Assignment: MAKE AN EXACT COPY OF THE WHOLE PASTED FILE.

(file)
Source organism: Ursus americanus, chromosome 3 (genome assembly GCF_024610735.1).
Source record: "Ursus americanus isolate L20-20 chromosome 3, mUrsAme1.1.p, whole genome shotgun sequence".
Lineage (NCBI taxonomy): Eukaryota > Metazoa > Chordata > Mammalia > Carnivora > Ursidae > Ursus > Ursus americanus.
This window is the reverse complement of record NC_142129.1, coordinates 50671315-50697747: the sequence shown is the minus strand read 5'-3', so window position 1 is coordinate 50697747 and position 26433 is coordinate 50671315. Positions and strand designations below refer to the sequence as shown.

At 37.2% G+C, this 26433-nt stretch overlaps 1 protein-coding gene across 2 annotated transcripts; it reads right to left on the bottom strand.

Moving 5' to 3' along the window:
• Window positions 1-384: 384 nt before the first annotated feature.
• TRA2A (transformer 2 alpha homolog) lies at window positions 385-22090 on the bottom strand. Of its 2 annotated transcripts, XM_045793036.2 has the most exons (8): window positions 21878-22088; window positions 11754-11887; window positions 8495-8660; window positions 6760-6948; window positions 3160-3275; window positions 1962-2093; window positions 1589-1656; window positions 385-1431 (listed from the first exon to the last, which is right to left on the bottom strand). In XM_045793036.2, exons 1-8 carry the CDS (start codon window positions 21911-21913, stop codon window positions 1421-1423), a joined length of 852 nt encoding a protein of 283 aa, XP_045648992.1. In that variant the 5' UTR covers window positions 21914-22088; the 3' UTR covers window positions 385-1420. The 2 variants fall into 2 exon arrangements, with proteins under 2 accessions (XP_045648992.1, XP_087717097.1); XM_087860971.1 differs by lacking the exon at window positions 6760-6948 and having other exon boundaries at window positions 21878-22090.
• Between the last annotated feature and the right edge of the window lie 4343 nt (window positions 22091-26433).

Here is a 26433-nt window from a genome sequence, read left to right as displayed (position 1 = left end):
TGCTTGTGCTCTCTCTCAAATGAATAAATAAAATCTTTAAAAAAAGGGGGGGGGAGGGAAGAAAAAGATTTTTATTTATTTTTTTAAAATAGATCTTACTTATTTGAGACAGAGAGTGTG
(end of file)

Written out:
Source organism: Ursus americanus, chromosome 3 (genome assembly GCF_024610735.1).
Source record: "Ursus americanus isolate L20-20 chromosome 3, mUrsAme1.1.p, whole genome shotgun sequence".
Lineage (NCBI taxonomy): Eukaryota > Metazoa > Chordata > Mammalia > Carnivora > Ursidae > Ursus > Ursus americanus.
This window is the reverse complement of record NC_142129.1, coordinates 50671315-50697747: the sequence shown is the minus strand read 5'-3', so window position 1 is coordinate 50697747 and position 26433 is coordinate 50671315. Positions and strand designations below refer to the sequence as shown.

At 37.2% G+C, this 26433-nt stretch overlaps 1 protein-coding gene across 2 annotated transcripts; it reads right to left on the bottom strand.

Moving 5' to 3' along the window:
• Window positions 1-384: 384 nt before the first annotated feature.
• TRA2A (transformer 2 alpha homolog) lies at window positions 385-22090 on the bottom strand. Of its 2 annotated transcripts, XM_045793036.2 has the most exons (8): window positions 21878-22088; window positions 11754-11887; window positions 8495-8660; window positions 6760-6948; window positions 3160-3275; window positions 1962-2093; window positions 1589-1656; window positions 385-1431 (listed from the first exon to the last, which is right to left on the bottom strand). In XM_045793036.2, exons 1-8 carry the CDS (start codon window positions 21911-21913, stop codon window positions 1421-1423), a joined length of 852 nt encoding a protein of 283 aa, XP_045648992.1. In that variant the 5' UTR covers window positions 21914-22088; the 3' UTR covers window positions 385-1420. The 2 variants fall into 2 exon arrangements, with proteins under 2 accessions (XP_045648992.1, XP_087717097.1); XM_087860971.1 differs by lacking the exon at window positions 6760-6948 and having other exon boundaries at window positions 21878-22090.
• Between the last annotated feature and the right edge of the window lie 4343 nt (window positions 22091-26433).

Here is a 26433-nt window from a genome sequence, read left to right as displayed (position 1 = left end):
TGCTTGTGCTCTCTCTCAAATGAATAAATAAAATCTTTAAAAAAAGGGGGGGGGAGGGAAGAAAAAGATTTTTATTTATTTTTTTAAAATAGATCTTACTTATTTGAGACAGAGAGTGTG